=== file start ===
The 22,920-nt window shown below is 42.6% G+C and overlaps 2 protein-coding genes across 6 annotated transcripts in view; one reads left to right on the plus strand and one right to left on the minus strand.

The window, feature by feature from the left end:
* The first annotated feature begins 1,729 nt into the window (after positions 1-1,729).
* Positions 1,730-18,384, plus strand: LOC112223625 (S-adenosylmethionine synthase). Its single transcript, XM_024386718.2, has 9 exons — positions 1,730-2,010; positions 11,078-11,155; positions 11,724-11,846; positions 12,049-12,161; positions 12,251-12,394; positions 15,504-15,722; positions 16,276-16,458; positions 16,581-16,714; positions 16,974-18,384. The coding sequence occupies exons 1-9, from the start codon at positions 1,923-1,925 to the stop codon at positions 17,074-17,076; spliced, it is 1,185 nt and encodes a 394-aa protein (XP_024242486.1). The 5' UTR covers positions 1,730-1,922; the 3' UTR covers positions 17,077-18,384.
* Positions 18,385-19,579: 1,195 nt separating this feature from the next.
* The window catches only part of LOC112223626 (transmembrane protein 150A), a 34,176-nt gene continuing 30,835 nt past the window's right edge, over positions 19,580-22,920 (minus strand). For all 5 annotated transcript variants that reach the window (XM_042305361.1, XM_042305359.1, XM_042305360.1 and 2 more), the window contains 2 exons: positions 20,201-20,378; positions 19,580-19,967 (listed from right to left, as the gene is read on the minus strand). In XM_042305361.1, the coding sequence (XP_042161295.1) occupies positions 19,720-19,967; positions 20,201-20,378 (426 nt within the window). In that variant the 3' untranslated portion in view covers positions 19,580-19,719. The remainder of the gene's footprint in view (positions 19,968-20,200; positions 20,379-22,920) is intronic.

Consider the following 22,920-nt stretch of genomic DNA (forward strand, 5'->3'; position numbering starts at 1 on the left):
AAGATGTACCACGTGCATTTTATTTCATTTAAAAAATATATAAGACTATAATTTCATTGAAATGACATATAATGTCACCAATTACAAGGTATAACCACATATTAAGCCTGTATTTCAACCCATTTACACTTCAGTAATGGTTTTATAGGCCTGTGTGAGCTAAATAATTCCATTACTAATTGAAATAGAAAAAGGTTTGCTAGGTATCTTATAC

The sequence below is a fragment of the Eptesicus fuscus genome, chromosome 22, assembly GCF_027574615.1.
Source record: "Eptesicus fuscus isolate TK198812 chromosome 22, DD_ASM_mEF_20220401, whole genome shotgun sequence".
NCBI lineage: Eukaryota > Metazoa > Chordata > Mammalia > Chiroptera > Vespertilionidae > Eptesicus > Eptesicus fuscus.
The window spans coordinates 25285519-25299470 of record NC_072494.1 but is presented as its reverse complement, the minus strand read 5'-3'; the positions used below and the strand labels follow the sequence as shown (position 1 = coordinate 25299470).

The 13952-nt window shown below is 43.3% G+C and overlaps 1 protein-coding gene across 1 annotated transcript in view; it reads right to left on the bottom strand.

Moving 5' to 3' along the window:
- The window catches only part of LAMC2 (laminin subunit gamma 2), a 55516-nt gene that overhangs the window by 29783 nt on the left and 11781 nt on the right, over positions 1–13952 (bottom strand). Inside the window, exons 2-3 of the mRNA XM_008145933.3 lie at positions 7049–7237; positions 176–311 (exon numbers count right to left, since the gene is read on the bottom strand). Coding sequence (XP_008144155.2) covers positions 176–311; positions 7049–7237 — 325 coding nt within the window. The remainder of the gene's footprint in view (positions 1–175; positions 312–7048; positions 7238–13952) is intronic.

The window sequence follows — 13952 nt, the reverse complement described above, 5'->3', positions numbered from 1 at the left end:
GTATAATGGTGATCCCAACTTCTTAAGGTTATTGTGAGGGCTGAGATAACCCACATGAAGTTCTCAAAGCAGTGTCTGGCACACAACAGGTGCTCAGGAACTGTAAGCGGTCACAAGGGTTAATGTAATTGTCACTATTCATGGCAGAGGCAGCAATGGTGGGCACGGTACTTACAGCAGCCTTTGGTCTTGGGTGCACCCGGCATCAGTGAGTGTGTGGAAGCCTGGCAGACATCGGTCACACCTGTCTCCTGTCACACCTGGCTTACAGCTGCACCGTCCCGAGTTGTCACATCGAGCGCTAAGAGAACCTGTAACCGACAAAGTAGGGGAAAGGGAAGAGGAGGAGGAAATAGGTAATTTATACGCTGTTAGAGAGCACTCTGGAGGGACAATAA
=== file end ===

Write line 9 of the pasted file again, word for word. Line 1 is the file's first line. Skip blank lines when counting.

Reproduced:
The sequence below is a fragment of the Eptesicus fuscus genome, chromosome 22, assembly GCF_027574615.1.